MAY 30 — As a fresh graduate from a local university two years ago, I could have taken the easiest route and become an “instant expat” in a First World country. Singapore was just a Causeway away, after all, and the Malaysians who migrated there, my many relatives included, often came back with wonderful stories of success and the wealth that came with it.
It is a land of opportunity, they say, and if you want your talents appreciated (and be really rich), come here!
So I decided I would give it a shot, applying for a few jobs in Singapore before finally being called up for my first interview. And what I encountered shocked me. The interviewers were rude and chauvinistic, chiding me for my lack of Mandarin skills and openly dismissing my qualifications. The last straw for me came when I filled in my salary expectations.
“S$2,000?” I enquired as my pen hovered above the form, ready to put in the numbers. I figured if a Singaporean engineering graduate was paid S$2,400 to S$2,800, two thousand was a fair deal for a Malaysian graduate because of our unfortunately lower standard of education.
“Er… that’s a bit too much,” came the reply.
“S$1,800 then?” I asked again.
“Still too much…”
I finally scribbled S$1,600 as she nodded in agreement. And that was how much I was worth in a city where rental prices for a room often hit the S$600 mark.
It was at that moment that I realised how little respect some segments of Singaporean society really have for us. We are no longer seen as “talents” the way some people are so keen to put it, but merely as cheap labour. I was just another face among the huge pool of Malaysians, Chinese nationals, Indians and other foreign nationals vying for yet another underpaying job in the island republic.
Needless to say, it was my last ever interview in Singapore because I decided I would not be applying for any more jobs there. In the months after that, I landed a job in Kuala Lumpur with a foreign multinational that paid me what I was worth and offered me opportunities for overseas work and travel.
Indeed, I am actually writing this from my office here in a European country where I am on a short assignment, and while I can honestly say that I am enjoying my time here, I also have to say that the difference in standards is not too big compared to Malaysia.
Like how I was at the immigration office here this morning to sort out some visa issues, and the service was as slow if not slower than Malaysia.
Do not get me wrong. While matching this “standard” is not exactly something to be proud of — we should always benchmark ourselves to the best after all — this incident reminded me of what a friend said a few years back. He had just returned from his studies in Australia then, and over a glass of teh tarik, he told me how the grass is not really greener on the other side, despite what a lot of people may say.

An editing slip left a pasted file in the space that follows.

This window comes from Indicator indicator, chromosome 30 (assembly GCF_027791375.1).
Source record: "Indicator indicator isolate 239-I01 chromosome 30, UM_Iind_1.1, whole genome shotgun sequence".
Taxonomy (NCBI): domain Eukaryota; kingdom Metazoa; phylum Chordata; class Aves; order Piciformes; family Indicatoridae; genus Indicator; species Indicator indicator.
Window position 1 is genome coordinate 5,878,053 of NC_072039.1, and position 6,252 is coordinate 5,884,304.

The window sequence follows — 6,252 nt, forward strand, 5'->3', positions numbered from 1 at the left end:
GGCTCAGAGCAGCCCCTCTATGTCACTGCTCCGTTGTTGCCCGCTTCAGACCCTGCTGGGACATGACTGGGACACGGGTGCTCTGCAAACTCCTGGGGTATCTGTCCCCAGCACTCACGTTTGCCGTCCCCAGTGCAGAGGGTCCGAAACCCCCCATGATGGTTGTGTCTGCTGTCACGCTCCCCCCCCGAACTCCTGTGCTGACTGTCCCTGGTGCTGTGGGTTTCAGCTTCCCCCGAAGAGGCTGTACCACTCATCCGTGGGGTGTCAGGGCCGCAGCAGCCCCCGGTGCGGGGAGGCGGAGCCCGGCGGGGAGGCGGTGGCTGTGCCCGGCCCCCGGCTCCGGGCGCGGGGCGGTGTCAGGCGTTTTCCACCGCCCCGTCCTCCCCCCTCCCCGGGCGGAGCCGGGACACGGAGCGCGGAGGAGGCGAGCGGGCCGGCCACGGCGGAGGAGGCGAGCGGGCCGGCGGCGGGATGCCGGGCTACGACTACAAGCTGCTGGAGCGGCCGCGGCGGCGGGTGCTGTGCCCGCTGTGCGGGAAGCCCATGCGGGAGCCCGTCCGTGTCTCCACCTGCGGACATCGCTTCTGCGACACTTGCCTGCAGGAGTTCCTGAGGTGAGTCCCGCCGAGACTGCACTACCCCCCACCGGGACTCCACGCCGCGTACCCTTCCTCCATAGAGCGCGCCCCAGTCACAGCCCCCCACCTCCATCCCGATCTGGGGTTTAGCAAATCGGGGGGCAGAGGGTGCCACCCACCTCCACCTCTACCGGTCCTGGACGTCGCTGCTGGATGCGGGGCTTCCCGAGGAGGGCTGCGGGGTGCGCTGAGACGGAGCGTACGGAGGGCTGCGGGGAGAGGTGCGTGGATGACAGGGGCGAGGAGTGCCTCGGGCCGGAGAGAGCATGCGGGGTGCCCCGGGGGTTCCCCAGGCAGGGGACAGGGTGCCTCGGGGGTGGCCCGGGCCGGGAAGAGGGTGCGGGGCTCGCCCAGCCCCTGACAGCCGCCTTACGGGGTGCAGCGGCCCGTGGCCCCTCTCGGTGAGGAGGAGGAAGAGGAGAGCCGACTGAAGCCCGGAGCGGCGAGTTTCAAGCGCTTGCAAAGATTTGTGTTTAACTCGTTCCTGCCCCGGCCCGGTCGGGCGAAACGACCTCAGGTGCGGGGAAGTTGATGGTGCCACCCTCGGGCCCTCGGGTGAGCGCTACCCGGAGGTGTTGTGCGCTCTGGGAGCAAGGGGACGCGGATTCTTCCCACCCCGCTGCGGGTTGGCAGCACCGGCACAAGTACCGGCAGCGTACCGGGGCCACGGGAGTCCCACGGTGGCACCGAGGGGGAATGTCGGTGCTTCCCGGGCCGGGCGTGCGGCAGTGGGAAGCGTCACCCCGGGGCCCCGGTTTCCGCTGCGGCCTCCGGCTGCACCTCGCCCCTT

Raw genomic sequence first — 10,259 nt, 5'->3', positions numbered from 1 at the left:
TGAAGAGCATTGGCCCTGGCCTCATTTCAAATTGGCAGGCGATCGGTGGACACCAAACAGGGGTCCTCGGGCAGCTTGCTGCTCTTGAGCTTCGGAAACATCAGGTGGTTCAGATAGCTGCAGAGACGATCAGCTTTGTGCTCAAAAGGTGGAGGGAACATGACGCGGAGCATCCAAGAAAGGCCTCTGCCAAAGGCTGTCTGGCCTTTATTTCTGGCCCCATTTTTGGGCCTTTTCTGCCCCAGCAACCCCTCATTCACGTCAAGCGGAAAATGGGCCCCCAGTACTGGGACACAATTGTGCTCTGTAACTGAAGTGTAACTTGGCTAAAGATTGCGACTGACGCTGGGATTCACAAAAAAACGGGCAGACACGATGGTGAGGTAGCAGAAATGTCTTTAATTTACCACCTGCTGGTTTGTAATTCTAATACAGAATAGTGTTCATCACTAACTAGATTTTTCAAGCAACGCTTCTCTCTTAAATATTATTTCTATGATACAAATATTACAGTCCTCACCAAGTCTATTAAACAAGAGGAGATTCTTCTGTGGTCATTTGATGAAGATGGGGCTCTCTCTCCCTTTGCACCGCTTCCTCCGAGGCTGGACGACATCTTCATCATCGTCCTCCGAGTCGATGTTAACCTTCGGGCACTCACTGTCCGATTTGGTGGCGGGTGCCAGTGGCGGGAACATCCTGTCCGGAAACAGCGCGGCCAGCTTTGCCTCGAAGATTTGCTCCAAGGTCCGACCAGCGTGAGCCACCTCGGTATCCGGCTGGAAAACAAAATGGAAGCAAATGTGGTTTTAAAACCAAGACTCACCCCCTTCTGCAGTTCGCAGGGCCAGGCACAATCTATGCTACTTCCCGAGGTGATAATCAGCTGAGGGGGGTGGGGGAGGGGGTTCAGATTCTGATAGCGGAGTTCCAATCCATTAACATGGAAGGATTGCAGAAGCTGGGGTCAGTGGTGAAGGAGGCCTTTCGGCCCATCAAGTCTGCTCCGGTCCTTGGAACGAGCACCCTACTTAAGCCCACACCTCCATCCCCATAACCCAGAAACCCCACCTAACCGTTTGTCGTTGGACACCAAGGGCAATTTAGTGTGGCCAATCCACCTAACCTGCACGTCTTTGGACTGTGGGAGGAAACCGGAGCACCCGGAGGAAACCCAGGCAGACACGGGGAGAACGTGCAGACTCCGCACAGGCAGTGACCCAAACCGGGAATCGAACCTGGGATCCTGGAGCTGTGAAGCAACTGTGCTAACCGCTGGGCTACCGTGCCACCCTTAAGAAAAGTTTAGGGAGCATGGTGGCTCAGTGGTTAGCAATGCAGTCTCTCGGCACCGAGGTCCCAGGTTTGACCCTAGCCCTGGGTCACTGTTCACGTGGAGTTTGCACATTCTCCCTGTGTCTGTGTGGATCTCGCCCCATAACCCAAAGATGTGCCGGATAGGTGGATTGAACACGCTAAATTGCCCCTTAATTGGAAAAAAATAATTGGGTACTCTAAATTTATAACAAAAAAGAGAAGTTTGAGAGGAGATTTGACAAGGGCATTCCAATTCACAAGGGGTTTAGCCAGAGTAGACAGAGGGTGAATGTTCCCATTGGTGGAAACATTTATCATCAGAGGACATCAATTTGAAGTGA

My reply? I will decide when I see it for myself. But now that I have, part of me is not actually disappointed that he is right.
It is also during these travels that I realise how mistaken my worldview was. Having been told for years how as a member of the minority in Malaysia you must move abroad to gain respect, I was pleasantly surprised to realise that the place and people who afford me the most respect is back home in Malaysia.
I mean, do some Malaysians really know what it is like to have racial slurs openly thrown at you on an Italian street? To have bad service at a restaurant just because you look different? Or to be questioned and your items searched by rude immigration officers at some European airports just because you look oriental (and hence profiled and targeted) while every white person breezes through?
Sure, we may have our minority-hating Perkasa and Ibrahim Ali hogging the headlines nowadays, but do they really reflect things on the ground? Do we experience such open and extreme racial profiling, stereotype and disrespect simply because of how we look? Really, do we hate each other that much?
The answer is no, because no matter how hard these people with vested interests try to inflame and divide us among racial and religious lines, at the end of the day I still end up buying my morning nasi lemak from the friendly neighbourhood makcik and have a cup of teh tarik at a nearby shop with my Indian macha.
Because we, on our most basic level, have learnt to respect and interact with each other in spite of the years of racial poisoning by some of our politicians. And it is our collective duty to ensure that we continue looking past our differences and ignore the voices of unreason that are trying to break us up.
I wish I can say for sure right now that I have made the right choice to stay, but I guess with all the things that are happening in Malaysia, only time can tell. In the meantime, I can only do my duty as a citizen and be constructive about the issues of this country, perhaps by volunteering with NGOs, political parties and making my opinions heard.
* We asked readers to tell us in their own words why they stayed in Malaysia... instead of migrating. This is one of the stories.